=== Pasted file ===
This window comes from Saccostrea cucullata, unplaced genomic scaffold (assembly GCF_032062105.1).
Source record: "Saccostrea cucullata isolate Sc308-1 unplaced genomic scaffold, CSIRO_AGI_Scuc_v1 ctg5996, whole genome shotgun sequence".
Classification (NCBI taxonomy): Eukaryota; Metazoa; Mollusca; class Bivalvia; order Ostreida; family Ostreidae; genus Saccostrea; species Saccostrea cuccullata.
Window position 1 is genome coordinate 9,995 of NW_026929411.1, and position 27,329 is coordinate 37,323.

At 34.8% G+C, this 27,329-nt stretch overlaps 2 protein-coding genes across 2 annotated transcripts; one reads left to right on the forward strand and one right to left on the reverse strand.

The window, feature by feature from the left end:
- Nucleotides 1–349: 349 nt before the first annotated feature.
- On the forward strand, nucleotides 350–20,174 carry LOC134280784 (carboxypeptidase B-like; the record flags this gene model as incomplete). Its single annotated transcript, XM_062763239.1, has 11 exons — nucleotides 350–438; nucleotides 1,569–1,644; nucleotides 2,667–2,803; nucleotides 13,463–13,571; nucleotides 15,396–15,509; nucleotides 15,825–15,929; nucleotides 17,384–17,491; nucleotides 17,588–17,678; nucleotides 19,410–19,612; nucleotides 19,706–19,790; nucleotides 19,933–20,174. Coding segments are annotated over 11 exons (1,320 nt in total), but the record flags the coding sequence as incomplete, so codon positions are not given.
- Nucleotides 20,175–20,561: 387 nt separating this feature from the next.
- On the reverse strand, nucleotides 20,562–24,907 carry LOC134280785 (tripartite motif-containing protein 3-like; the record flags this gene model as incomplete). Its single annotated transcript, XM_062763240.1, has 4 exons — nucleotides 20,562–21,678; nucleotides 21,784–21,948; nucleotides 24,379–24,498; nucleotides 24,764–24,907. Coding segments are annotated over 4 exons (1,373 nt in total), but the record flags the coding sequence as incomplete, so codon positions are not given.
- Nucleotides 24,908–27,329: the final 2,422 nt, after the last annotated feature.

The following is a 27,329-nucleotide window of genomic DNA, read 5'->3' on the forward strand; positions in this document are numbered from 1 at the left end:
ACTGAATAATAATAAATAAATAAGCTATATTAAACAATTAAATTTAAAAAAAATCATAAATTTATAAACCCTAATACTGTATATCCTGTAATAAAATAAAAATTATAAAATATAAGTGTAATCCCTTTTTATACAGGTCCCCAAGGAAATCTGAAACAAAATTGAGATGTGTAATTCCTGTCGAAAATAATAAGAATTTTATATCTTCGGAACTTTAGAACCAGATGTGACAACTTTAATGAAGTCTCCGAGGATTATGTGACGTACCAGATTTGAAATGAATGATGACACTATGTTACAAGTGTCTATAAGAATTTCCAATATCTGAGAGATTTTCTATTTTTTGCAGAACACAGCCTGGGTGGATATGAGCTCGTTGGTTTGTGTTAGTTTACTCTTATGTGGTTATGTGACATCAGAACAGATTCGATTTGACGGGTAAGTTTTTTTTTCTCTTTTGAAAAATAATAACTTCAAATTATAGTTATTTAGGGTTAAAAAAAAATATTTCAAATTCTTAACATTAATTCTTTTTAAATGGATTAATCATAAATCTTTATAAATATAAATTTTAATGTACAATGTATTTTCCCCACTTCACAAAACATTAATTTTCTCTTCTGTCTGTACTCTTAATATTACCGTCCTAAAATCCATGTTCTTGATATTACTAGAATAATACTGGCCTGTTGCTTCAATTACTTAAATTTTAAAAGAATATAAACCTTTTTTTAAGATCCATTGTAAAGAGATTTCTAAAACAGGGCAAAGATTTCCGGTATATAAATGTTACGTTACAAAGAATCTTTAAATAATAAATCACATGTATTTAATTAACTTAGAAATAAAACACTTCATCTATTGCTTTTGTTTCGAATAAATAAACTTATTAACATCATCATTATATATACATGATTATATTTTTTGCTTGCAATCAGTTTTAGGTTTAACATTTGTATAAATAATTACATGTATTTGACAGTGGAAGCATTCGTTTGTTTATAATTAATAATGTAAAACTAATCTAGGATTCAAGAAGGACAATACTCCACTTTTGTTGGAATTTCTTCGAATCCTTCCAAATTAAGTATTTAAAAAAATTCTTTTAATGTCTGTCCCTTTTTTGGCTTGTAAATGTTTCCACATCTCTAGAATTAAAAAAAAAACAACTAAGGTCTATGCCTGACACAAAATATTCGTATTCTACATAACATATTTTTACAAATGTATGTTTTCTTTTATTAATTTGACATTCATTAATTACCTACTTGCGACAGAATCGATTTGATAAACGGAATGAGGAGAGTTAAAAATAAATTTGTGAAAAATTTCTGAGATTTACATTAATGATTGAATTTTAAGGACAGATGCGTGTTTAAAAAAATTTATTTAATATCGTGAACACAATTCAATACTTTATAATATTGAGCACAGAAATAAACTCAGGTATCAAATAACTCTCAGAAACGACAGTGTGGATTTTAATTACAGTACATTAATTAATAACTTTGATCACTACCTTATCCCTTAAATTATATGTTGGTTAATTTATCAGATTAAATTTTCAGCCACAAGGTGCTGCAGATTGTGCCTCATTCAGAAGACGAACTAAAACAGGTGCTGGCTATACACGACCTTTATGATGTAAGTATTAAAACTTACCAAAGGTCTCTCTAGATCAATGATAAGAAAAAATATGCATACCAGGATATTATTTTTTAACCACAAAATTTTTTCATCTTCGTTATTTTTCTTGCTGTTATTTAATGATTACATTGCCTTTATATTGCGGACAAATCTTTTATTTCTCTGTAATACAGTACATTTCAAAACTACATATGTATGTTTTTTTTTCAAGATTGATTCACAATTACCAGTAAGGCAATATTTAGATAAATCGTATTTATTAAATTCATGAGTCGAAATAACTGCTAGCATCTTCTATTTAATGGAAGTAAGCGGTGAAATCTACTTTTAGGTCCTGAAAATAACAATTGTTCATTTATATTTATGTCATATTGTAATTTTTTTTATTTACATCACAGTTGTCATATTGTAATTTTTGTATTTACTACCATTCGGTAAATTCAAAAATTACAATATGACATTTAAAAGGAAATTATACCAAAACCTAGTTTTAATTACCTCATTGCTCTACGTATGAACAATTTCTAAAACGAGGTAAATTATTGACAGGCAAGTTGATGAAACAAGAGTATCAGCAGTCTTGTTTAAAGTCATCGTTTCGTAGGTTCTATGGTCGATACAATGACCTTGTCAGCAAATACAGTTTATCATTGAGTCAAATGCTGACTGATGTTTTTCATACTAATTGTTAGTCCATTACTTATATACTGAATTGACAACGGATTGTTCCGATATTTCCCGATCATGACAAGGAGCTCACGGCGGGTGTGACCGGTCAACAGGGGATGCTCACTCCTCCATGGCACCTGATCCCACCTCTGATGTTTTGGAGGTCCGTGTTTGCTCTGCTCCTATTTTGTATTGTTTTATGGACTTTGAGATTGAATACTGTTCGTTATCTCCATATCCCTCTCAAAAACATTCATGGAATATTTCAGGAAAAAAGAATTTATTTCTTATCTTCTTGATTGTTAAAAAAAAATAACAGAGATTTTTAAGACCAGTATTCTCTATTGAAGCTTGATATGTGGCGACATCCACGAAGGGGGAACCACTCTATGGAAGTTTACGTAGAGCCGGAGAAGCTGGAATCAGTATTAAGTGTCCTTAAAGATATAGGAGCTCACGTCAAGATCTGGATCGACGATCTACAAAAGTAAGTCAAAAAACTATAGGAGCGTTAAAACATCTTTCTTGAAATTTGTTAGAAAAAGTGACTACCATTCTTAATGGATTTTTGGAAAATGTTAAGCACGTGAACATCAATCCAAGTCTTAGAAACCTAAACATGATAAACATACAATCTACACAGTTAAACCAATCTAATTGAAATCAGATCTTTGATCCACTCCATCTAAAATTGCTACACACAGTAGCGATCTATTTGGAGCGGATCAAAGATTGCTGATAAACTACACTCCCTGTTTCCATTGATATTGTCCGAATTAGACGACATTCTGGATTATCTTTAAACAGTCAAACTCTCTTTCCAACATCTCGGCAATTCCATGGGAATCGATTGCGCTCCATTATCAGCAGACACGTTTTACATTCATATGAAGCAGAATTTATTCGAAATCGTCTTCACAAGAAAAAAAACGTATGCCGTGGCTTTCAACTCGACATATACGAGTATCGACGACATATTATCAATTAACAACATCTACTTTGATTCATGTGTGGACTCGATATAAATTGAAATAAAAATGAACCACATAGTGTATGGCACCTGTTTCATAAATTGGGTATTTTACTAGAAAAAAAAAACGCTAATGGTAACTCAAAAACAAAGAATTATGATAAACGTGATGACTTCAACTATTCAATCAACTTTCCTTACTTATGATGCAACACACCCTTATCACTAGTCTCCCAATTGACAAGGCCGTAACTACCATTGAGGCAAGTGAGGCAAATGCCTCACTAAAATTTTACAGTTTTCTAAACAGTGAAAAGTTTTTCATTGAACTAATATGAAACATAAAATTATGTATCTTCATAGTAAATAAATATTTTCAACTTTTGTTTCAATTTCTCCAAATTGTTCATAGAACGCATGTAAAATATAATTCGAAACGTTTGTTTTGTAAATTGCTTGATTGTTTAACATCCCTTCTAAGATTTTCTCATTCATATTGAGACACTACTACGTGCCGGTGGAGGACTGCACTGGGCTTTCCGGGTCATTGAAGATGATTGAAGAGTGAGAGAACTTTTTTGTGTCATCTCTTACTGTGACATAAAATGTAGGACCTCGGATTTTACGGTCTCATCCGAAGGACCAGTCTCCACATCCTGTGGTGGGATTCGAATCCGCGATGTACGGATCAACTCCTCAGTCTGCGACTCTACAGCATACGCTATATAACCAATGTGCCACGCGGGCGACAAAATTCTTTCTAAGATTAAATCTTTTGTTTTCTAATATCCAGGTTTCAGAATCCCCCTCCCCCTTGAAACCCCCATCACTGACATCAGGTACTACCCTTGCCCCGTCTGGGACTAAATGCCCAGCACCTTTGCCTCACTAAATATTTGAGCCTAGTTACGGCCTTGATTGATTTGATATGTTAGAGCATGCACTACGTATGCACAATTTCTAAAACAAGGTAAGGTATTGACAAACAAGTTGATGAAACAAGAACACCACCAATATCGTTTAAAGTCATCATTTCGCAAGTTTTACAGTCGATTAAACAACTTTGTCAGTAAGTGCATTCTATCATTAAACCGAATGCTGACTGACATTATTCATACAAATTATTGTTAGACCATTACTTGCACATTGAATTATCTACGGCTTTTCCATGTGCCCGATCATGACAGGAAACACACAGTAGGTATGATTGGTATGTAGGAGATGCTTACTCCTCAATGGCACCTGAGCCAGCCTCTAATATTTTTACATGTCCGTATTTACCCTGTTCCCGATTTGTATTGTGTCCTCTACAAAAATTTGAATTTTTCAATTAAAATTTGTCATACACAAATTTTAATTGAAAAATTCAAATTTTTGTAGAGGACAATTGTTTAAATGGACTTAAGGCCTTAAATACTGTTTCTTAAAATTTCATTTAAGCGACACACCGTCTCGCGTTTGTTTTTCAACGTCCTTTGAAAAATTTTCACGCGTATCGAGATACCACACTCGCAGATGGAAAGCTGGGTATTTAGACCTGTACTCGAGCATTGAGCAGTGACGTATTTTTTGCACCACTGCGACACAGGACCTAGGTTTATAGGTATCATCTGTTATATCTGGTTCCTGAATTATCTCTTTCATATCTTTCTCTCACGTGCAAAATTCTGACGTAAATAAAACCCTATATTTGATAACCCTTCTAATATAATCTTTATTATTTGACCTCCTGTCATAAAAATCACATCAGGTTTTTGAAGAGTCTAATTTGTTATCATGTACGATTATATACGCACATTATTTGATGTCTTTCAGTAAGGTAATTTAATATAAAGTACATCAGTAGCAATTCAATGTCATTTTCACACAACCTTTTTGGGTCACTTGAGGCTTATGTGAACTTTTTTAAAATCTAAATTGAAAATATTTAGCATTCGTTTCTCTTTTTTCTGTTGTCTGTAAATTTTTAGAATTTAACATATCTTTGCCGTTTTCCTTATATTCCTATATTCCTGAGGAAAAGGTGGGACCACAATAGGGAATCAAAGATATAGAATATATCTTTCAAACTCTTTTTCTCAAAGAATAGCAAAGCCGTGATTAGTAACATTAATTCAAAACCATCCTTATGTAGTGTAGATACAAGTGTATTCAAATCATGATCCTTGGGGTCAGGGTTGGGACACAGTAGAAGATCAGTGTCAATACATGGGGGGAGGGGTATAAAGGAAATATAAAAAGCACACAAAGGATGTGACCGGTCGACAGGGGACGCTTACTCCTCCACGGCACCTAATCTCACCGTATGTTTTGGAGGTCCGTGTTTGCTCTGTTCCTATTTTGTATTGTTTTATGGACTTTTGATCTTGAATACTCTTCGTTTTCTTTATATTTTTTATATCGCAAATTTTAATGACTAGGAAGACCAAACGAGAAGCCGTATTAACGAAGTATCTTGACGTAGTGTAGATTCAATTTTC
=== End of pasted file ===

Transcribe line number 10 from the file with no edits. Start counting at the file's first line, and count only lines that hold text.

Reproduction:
- On the reverse strand, nucleotides 20,562–24,907 carry LOC134280785 (tripartite motif-containing protein 3-like; the record flags this gene model as incomplete). Its single annotated transcript, XM_062763240.1, has 4 exons — nucleotides 20,562–21,678; nucleotides 21,784–21,948; nucleotides 24,379–24,498; nucleotides 24,764–24,907. Coding segments are annotated over 4 exons (1,373 nt in total), but the record flags the coding sequence as incomplete, so codon positions are not given.